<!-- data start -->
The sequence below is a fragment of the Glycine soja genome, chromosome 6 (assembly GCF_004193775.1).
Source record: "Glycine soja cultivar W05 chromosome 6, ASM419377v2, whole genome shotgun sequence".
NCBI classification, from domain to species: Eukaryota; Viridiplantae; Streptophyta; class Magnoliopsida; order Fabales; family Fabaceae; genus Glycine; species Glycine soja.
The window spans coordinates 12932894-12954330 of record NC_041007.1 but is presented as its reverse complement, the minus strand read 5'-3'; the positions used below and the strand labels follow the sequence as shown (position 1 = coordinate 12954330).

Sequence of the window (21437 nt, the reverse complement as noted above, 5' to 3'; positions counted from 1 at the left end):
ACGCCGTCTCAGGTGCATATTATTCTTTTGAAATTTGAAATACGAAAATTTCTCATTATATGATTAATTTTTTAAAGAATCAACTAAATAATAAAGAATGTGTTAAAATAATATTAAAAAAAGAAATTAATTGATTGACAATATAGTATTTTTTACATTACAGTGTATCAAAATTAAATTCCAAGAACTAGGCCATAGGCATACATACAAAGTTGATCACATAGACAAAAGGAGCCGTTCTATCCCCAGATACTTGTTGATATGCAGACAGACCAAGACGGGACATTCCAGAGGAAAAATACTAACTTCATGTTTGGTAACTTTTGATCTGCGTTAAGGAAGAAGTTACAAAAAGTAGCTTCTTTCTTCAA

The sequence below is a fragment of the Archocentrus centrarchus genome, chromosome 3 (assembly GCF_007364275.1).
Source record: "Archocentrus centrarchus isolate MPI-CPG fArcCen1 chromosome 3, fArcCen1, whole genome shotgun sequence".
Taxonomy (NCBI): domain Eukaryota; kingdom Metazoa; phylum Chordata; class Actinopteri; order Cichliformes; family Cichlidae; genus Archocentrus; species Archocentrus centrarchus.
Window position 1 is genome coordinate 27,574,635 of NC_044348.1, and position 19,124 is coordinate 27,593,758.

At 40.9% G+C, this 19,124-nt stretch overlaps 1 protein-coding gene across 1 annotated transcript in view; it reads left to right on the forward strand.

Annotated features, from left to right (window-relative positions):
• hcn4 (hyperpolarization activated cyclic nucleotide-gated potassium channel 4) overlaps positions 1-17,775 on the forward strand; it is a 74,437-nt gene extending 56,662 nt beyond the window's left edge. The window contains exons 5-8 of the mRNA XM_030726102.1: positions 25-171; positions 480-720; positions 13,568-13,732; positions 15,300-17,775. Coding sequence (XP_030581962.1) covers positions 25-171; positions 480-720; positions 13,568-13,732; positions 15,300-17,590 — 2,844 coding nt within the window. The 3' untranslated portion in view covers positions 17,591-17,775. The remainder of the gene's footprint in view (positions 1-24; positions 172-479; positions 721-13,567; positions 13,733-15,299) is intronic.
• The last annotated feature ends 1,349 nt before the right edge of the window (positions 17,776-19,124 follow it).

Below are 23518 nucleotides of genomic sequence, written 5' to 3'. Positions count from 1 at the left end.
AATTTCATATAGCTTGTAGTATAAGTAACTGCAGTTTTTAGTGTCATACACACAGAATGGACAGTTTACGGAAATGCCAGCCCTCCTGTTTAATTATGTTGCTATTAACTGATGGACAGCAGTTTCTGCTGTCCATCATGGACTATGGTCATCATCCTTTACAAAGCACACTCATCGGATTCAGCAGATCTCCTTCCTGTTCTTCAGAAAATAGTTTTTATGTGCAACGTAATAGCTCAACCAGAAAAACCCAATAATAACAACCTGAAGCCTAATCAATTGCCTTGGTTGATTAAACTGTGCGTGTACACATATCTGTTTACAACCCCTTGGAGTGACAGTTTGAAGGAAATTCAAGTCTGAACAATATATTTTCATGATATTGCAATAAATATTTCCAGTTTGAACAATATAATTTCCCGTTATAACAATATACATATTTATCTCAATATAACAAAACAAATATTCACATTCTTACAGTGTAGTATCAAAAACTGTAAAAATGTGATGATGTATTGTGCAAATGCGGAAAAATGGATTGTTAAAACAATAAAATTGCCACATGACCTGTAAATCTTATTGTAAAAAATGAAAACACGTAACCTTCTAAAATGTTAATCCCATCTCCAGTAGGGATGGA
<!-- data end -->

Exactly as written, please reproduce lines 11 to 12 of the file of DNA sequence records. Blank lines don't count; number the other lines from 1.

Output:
At 40.9% G+C, this 19,124-nt stretch overlaps 1 protein-coding gene across 1 annotated transcript in view; it reads left to right on the forward strand.

Annotated features, from left to right (window-relative positions):